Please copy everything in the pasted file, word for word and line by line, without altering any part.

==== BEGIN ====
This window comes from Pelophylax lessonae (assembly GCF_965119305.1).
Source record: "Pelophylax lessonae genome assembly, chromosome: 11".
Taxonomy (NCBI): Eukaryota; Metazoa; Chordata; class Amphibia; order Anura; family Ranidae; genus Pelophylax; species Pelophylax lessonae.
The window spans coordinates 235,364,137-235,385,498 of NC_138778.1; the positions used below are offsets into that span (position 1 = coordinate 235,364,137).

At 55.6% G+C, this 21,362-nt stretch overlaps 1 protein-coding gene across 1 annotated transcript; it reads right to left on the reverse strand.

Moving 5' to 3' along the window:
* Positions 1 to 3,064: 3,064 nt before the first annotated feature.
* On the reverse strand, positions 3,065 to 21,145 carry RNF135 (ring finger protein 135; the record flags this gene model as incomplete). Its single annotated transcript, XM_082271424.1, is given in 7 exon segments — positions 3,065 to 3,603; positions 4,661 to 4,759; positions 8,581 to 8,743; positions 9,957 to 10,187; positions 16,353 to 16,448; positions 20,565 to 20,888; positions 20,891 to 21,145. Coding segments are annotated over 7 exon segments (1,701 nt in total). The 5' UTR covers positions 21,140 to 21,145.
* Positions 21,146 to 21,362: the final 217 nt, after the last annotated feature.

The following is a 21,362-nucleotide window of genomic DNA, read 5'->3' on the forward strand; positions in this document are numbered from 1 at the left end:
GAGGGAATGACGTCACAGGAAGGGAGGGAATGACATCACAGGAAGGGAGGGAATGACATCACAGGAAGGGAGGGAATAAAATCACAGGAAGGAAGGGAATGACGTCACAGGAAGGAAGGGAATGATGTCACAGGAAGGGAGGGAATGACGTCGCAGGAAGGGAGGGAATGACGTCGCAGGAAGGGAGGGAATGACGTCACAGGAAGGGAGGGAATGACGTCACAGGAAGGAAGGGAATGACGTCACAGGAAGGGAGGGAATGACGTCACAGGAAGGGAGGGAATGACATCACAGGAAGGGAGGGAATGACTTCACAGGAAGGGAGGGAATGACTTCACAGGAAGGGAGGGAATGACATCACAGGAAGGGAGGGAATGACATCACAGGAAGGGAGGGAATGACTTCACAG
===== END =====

This window comes from Pelophylax lessonae (assembly GCF_965119305.1).
Source record: "Pelophylax lessonae genome assembly, chromosome: 11".
Taxonomy (NCBI): Eukaryota; Metazoa; Chordata; class Amphibia; order Anura; family Ranidae; genus Pelophylax; species Pelophylax lessonae.
The window spans coordinates 235,364,137-235,385,498 of NC_138778.1; the positions used below are offsets into that span (position 1 = coordinate 235,364,137).

At 55.6% G+C, this 21,362-nt stretch overlaps 1 protein-coding gene across 1 annotated transcript; it reads right to left on the reverse strand.

Moving 5' to 3' along the window:
* Positions 1 to 3,064: 3,064 nt before the first annotated feature.
* On the reverse strand, positions 3,065 to 21,145 carry RNF135 (ring finger protein 135; the record flags this gene model as incomplete). Its single annotated transcript, XM_082271424.1, is given in 7 exon segments — positions 3,065 to 3,603; positions 4,661 to 4,759; positions 8,581 to 8,743; positions 9,957 to 10,187; positions 16,353 to 16,448; positions 20,565 to 20,888; positions 20,891 to 21,145. Coding segments are annotated over 7 exon segments (1,701 nt in total). The 5' UTR covers positions 21,140 to 21,145.
* Positions 21,146 to 21,362: the final 217 nt, after the last annotated feature.

The following is a 21,362-nucleotide window of genomic DNA, read 5'->3' on the forward strand; positions in this document are numbered from 1 at the left end:
GAGGGAATGACGTCACAGGAAGGGAGGGAATGACATCACAGGAAGGGAGGGAATGACATCACAGGAAGGGAGGGAATAAAATCACAGGAAGGAAGGGAATGACGTCACAGGAAGGAAGGGAATGATGTCACAGGAAGGGAGGGAATGACGTCGCAGGAAGGGAGGGAATGACGTCGCAGGAAGGGAGGGAATGACGTCACAGGAAGGGAGGGAATGACGTCACAGGAAGGAAGGGAATGACGTCACAGGAAGGGAGGGAATGACGTCACAGGAAGGGAGGGAATGACATCACAGGAAGGGAGGGAATGACTTCACAGGAAGGGAGGGAATGACTTCACAGGAAGGGAGGGAATGACATCACAGGAAGGGAGGGAATGACATCACAGGAAGGGAGGGAATGACTTCACAG